Half the Earth’s population will live in urban areas by next year, making cities key in the climate change battle, according to the 2007 State of the World Report by Worldwatch.
Although cities only cover 0.4 % of the Earth’s surface, they generate most of the world’s carbon emissions, according to the report. Moreover, the rapid urbanisation of developing regions such as Africa is identified as “taking a huge toll on human health and the quality of the environment, contributing to social, ecological, and economic instability in many countries”.
It estimates that out of some 3 billion urban dwellers, 1 billion live in ‘slums’, characterised by the lack of clean water, a nearby toilet, or durable housing.
“For a child living in a slum, disease and violence are daily threats, while education and health care are often a distant hope,” said Molly O’Meara Sheehan, State of the World 2007 project director. “Policymakers need to address the ‘urbanisation of poverty’ by stepping up investments in education, healthcare, and infrastructure.”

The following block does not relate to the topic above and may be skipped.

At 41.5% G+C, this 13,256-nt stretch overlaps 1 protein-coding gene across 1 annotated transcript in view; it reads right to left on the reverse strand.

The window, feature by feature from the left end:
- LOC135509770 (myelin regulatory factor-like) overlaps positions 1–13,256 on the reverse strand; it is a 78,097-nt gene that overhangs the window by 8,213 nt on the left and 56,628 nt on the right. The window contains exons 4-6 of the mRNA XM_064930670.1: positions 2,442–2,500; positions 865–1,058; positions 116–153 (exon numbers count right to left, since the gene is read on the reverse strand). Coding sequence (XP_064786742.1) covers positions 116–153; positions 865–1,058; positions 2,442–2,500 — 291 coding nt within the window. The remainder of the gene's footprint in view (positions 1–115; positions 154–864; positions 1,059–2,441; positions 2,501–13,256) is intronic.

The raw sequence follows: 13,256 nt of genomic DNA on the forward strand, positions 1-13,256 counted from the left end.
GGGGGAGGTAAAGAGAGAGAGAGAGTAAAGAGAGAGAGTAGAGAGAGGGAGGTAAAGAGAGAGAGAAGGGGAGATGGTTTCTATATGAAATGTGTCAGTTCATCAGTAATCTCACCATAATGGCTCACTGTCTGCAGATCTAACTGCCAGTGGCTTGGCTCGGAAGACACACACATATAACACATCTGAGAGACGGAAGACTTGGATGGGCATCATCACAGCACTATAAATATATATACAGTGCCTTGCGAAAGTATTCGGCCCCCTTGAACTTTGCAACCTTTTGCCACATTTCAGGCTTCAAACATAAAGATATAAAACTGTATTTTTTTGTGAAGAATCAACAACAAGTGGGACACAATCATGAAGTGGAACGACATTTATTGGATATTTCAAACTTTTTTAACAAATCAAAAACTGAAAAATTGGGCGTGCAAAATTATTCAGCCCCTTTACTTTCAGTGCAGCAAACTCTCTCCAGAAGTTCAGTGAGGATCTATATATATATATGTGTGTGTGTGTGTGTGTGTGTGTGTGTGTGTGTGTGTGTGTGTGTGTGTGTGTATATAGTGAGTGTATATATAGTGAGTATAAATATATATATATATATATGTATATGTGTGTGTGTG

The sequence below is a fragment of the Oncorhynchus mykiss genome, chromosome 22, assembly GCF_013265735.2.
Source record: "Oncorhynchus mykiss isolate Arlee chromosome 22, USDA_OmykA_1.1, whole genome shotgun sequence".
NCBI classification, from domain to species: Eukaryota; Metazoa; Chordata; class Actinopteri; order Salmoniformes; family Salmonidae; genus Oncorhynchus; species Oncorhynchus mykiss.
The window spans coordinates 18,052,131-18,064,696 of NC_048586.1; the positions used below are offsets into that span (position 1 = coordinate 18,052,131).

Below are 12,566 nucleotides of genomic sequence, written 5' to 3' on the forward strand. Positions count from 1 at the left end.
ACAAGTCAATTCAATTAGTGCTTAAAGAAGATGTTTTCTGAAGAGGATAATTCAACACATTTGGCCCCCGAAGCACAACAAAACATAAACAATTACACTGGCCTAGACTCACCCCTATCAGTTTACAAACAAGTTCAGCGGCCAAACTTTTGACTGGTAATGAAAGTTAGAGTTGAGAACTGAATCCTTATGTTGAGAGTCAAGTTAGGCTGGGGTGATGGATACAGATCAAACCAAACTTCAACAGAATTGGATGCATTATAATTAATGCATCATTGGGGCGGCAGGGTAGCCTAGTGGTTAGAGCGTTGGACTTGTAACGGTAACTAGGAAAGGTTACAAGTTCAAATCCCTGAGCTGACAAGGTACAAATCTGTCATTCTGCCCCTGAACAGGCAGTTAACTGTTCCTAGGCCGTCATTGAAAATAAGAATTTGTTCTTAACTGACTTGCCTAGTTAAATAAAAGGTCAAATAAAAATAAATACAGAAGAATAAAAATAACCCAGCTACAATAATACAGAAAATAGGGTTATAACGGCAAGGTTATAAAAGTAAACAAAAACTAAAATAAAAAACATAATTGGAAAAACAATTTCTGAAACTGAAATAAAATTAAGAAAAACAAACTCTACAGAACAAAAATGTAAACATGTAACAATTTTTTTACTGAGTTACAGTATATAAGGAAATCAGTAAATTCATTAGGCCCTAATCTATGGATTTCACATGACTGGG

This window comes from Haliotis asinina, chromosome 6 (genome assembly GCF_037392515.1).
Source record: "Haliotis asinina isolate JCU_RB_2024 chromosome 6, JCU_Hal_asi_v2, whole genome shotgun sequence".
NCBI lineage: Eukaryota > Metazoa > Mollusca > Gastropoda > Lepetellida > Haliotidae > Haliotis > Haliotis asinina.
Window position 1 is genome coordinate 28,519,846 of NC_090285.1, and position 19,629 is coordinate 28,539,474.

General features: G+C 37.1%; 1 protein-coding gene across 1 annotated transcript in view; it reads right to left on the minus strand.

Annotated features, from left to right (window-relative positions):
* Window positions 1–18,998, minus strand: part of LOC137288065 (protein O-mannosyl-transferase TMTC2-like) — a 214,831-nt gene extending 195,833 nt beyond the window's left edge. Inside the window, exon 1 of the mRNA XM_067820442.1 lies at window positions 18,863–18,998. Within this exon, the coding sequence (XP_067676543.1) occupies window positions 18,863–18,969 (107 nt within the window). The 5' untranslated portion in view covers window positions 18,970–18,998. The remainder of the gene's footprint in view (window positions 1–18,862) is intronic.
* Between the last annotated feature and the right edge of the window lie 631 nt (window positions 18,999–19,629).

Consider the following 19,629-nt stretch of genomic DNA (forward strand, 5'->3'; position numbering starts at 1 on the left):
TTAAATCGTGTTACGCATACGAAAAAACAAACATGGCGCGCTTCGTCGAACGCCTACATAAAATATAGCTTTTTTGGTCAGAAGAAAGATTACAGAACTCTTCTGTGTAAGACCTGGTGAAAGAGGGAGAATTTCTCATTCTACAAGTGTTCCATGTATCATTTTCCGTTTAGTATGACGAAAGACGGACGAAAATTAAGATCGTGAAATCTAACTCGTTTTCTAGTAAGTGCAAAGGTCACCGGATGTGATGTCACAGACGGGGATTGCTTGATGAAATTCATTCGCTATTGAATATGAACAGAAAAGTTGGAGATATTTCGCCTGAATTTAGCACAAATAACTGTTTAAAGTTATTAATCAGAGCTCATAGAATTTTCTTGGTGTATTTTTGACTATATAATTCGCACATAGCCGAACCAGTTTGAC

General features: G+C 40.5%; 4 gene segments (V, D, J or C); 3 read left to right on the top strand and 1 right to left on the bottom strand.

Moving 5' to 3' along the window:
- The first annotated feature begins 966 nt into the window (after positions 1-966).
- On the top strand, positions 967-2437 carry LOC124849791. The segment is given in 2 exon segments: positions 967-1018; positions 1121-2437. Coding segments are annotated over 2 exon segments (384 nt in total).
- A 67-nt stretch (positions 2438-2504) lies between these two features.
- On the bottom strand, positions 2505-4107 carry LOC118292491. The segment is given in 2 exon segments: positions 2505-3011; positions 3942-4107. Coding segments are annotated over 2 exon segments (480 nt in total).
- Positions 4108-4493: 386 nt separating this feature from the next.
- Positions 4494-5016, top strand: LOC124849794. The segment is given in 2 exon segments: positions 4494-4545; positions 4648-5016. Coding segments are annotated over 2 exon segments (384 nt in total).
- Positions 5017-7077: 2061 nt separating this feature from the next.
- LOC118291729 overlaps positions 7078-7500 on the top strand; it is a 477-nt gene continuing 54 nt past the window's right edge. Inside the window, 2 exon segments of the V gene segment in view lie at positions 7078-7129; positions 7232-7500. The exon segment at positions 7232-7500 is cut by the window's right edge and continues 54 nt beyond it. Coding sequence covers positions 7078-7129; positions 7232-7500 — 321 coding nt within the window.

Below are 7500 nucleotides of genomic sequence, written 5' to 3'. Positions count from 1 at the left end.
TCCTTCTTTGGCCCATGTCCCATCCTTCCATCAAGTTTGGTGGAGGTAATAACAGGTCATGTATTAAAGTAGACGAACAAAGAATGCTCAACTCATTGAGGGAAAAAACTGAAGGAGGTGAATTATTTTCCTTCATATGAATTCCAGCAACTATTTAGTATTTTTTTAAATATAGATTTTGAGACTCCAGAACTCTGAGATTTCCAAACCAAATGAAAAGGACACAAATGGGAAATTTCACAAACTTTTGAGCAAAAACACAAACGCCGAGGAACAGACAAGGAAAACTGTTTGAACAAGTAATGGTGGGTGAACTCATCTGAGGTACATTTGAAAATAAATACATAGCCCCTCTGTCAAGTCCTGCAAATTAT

Cities are also increasingly aware of the problems posed by climate change: out of 33 cities projected to have a population of 8 million or more by 2015, 21 are costal cities facing the threat of rising tides.
Policies providing better water and sanitation services to the urban poor, bolstering urban farming, and improving public transportation are identified as being of particular benefit.
In Europe, “urban sprawl” is fast becoming one of the main ‘ignored’ challenges facing Europe, according to the European Environment Agency (EEA).
Germany is holding an informal ministerial meeting on territorial cohesion and urban development in Leipzig on 24-25 May 2007 as part of its six-month Presidency. On that occasion, ministers are expected to adopt a Territorial Agenda for the European Union. The Commission will later launch a wide public consultation on urban transport with the pupblication of a ‘Green Paper’ in September.